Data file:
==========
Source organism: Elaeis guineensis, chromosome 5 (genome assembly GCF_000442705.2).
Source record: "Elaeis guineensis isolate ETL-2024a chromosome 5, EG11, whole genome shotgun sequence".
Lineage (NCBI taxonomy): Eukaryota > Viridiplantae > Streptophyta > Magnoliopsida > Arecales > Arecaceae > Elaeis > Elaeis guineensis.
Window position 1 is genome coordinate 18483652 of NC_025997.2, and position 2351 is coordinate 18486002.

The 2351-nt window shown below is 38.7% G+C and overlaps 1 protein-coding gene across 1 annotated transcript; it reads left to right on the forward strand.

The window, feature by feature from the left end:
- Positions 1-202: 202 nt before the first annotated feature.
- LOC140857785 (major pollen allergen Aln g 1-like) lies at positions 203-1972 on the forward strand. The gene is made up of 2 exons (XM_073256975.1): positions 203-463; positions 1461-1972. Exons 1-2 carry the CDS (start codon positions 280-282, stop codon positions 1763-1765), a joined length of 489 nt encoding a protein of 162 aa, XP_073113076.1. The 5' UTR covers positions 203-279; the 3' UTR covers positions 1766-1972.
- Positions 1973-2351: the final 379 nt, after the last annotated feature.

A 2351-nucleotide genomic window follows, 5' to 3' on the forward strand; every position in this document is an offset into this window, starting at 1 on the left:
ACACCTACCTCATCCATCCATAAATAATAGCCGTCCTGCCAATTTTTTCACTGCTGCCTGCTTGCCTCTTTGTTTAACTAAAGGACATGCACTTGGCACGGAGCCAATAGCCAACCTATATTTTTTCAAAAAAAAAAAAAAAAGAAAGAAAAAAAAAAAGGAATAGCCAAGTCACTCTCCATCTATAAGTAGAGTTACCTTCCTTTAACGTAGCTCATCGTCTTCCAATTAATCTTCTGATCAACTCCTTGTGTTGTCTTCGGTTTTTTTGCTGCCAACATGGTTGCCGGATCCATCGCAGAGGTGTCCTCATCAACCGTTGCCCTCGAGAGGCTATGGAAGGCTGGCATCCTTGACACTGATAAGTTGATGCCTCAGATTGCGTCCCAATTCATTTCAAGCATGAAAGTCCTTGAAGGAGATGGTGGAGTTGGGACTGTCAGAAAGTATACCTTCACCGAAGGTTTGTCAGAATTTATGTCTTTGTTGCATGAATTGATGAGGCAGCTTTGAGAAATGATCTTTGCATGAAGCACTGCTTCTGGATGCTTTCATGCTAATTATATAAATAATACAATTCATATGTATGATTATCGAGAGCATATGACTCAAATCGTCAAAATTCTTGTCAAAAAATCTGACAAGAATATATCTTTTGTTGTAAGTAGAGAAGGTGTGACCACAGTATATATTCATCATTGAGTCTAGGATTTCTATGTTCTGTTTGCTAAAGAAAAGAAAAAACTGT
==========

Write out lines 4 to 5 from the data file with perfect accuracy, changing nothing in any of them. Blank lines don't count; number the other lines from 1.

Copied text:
Window position 1 is genome coordinate 18483652 of NC_025997.2, and position 2351 is coordinate 18486002.

The 2351-nt window shown below is 38.7% G+C and overlaps 1 protein-coding gene across 1 annotated transcript; it reads left to right on the forward strand.